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Scavenging for Contracts on EDGAR

Screenshot 2024-02-29 200130

Is EDGAR a good place to find contracts to copy-and-paste from? No, unless you have nowhere else to go.

"EDGAR" is the acronym for Electronic Data Gathering, Analysis, and Retrieval, the electronic filing system created by the Securities and Exchange Commission and used by publicly traded companies to submit filings to the SEC. You can search EDGAR by going to, but different services repackage EDGAR in various ways.

I’m willing to assume that on EDGAR there are contracts that are pretty good options to copy from. But the harsh reality is that it’s also safe to assume that no contracts on EDGAR are optimally clear and concise, and that most are of poor quality—mainstream contract drafting is systemically dysfunctional in ways I’ve devoted my career to chronicling. For examples of the dysfunction, see this blog post for links to some of my critiques of drafting by organizations with enough resources to do better.

It’s also safe to assume that whatever kind of contract you’re looking for, most that you'll find on EDGAR contain terms that, to a greater or lesser extent, aren’t optimal for your purposes because they were prepared for transactions involving different circumstances, even if you find company templates rather than contracts for negotiated transactions.

So finding on EDGAR a contract that’s clear, concise, and relevant for your purposes will be a chore. Unless you’re looking for something basic, or unless you’re not picky, you’ll find countless examples of whatever kind of contract you’re looking for, but all are likely to fall short, to varying degrees. Choosing among them would require assessing what they say and how they say it, and then comparing them. That’s no small task.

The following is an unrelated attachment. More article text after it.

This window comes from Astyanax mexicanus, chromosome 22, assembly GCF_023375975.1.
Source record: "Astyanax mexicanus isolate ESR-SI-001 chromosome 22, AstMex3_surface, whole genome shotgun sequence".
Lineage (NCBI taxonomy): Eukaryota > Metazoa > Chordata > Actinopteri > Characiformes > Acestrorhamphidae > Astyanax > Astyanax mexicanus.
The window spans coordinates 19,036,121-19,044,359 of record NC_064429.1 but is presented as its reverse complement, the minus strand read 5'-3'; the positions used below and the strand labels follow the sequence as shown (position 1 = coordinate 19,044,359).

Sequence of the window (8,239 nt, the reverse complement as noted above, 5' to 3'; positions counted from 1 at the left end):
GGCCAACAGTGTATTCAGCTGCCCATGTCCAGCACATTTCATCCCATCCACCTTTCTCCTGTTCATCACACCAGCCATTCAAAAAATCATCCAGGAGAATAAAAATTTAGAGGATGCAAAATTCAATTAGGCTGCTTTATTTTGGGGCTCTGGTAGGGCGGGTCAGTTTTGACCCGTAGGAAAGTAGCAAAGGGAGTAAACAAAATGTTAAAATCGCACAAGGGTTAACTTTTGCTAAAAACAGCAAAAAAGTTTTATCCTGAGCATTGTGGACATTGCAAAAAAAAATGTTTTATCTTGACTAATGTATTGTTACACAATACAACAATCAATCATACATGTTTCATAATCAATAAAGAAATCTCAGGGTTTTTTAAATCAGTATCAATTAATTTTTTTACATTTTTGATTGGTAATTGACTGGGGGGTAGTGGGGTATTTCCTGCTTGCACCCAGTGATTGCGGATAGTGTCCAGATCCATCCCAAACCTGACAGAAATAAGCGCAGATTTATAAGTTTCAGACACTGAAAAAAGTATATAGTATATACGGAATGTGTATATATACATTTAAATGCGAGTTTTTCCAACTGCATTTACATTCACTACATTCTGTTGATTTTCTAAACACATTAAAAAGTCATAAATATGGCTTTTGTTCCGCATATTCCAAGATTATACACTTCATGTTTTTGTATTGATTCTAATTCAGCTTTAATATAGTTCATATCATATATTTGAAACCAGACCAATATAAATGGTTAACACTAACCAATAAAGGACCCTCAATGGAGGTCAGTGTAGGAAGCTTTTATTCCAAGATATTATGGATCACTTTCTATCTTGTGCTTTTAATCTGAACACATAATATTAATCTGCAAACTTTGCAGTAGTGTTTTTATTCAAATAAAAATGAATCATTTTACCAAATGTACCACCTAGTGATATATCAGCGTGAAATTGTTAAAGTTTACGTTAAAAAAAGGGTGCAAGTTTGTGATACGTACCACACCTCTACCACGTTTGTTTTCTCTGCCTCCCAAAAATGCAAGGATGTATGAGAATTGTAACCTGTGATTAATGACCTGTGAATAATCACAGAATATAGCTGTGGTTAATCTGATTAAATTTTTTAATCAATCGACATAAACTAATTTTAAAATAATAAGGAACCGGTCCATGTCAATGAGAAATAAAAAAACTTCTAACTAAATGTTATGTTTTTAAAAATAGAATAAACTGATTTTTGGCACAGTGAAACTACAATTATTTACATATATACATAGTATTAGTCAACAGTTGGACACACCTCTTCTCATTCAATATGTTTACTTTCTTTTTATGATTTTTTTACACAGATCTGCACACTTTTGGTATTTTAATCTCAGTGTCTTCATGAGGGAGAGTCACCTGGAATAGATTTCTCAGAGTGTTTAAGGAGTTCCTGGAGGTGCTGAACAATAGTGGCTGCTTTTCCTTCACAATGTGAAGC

What further complicates the task is that if you’re looking on EDGAR for a given kind of contract, that likely means you’re not experienced in that kind of transaction, so you probably won’t know what to look for. And if you’re a newer lawyer, you’re unlikely to know much about anything. Looking on EDGAR favors the uninformed—the less informed you are, the more likely you are to think you’ve stumbled on a gold mine.

I can think of two ways EDGAR might be a decent resource. First, EDGAR can be useful as a way of seeing what topics are addressed in a given kind of contract. But if that’s what you’re looking for, you might be attempting to build your own contract from the ground up. I’ve found that few have the stomach for that, and newer lawyers are unlikely to have the chops for it either.

Another use of EDGAR is for when you’re looking for a specific kind of provision, to fill a hole in a contract you’re drafting. That too differs from wholesale copying of contracts.

Over the years I’ve poked fun at the idea of looking for quality on EDGAR—see this 2015 blog post about that. But it’s more dismaying than funny. Because mainstream contract drafting is based on copy-and-pasting, on faith, from precedent contracts of questionable quality and relevance, many of us, or most of us, can at some time be found scavenging on EDGAR. In a sector of the legal profession that is, relatively speaking, not short on resources, we ought to be able to do better.

Fixing this would be straightforward, if enough of us cared. All it would require is a library of annotated and highly customizable contract templates. That’s what Adams Contracts has started work on.